Spike Lee’s 1986 film She’s Gotta Have It follows protagonist Nola as she juggles three lovers, refusing to belong to any one man exclusively, while each grows insecure. In the film’s violent climax, one of the men asks mid-coitus, “Whose pussy is this?”
Almost 30 years later, “the pussy is old hat,” bell hooks told a room of New School students. The feminist scholar-in-residence was leading a panel — called “Whose Booty Is This?” — that put a critical lens on the butt “trend” observed by pieces in Vogue and the New York Times. According to hooks, reducing female sexuality to “the pussy” raised questions about “who possesses and who has rights in the female body.” By contrast, the booty is a more visible, PG-13 stand-in for female sexuality, easier to represent (and sell) in pop culture, but freighted with more racial connotations. A booty-centric vision of female sexuality, hooks explained, asks, “who has access to the female body?”
Indeed, some of the most accessible female bodies of the moment are black women who sing proudly about putting their ass on you: Beyoncé and Nicki Minaj. And white pop stars are increasingly following suit (Iggy Azalea, Meghan Trainor, and Miley Cyrus were mentioned), often with the help of black backup dancers, which prompts conversations about how white feminists use others’ booties to their own ends.
For those who have been following this conversation music video by music video, it can be a little exhausting. Last week, The New Republic’s Rebecca Traister argued that the feminist scrutiny facing exceptional women like Beyoncé is “unsustainable,” and could discourage other women with big ambitions. But hooks defended the critical attention. We focus on Beyoncé because Beyoncé’s the one who put the word feminist up at the VMAs, hooks explained, and because what a “liberatory sexuality” looks like is a “crisis in feminist thinking.” “I wish she were here,” hooks said. “She and I need to talk.”
hooks and Beyoncé need to talk about “Partition,” specifically. The song’s lyrics exemplify hooks’s somewhat conservative fear that feminist women might be sexually liberating themselves “against their own interests.” “If I’m a woman and I’m sucking somebody’s dick in a car and they’re coming in my mouth and we could be in one of those milk commercials or whatever, is that liberatory?” hooks asked. “Or is it part of the tropes of the existing, imperialist, white supremacist, patriarchal capitalist structure of female sexuality?”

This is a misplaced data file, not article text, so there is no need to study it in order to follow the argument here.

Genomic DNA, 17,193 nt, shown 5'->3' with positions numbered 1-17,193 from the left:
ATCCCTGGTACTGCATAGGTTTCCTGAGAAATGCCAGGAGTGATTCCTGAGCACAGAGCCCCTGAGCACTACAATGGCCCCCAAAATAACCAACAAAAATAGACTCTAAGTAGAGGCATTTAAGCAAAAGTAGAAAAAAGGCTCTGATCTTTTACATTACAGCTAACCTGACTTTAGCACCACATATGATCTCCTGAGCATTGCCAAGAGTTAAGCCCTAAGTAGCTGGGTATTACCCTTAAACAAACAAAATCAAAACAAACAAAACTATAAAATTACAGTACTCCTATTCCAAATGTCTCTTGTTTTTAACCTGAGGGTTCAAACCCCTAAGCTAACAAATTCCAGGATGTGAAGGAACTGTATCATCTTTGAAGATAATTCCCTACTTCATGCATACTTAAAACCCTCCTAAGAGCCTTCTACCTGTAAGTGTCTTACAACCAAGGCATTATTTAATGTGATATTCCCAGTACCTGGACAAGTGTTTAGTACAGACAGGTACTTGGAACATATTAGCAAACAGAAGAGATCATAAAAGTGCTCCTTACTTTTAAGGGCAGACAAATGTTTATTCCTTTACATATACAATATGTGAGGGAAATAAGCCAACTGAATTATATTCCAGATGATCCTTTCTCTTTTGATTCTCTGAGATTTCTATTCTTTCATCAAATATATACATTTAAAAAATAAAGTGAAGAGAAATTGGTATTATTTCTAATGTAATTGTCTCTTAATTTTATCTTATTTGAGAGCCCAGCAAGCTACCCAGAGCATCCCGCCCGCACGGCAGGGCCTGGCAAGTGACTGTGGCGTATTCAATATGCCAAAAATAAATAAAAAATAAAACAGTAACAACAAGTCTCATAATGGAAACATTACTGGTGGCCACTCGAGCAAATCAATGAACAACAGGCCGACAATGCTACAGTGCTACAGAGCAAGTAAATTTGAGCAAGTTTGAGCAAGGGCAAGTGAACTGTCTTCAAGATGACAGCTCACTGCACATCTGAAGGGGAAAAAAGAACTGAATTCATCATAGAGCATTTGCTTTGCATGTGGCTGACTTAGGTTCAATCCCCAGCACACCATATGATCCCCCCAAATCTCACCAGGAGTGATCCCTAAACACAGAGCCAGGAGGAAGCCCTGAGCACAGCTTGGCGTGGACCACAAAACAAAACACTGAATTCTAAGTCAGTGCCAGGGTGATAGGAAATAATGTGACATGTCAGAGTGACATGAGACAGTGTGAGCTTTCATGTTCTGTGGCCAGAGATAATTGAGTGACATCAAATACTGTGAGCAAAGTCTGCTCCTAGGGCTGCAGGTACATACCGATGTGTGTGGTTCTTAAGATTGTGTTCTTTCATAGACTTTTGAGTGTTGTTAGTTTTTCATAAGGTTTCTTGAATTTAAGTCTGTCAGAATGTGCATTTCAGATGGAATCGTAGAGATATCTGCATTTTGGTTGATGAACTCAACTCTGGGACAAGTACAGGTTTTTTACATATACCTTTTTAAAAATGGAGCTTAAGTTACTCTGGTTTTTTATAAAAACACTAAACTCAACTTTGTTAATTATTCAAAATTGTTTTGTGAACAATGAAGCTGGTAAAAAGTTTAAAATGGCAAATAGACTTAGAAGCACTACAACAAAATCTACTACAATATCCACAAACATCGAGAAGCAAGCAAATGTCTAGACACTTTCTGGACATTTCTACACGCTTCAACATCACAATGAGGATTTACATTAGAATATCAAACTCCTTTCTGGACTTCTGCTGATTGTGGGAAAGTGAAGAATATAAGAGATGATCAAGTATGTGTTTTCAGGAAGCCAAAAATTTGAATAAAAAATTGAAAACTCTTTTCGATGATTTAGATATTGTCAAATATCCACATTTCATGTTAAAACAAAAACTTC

This line of criticism tends to undermine female pop stars’ control over their own image. Didn’t Beyoncé and Minaj choose to portray their sexualities this way — and shouldn’t we take them at their word that it is liberating? “They can exercise control and make lots of money, but that doesn’t equate with liberation,” hooks countered. She believes Beyoncé’s greatest allure isn’t her good looks or even her talent, but her youth and her wealth. “There’s a lot of booties out there that are glamorous but not connected to the fantasies of wealth — and we equate wealth so much with freedom.”
hooks’s criticism of Beyoncé’s self-presentation extends to her appearance. Take her Time magazine cover, with stick-straight blonde hair.“I mean, try to imagine Beyoncé with some nappy dreads. Would she have the money that she has? Is there a kind of blackness that isn’t marketable?” Though hooks says she likes Beyoncé’s music, she would prefer everyone go look at Carrie Mae Weems’s photographs of black women instead. “I wish for black teenage girls that those images were as accessible to them as the images of pop culture that are limited in their vibrancy and are in some way a reproduction,” she said.
Unoriginality, it seems, is still a greater artistic crime than deference to the patriarchy.
“That’s one of the things that struck me about ‘Anaconda,’” she continued. “I was like, this shit is boring. What does it mean? Is there something that I’m missing that’s happening here?”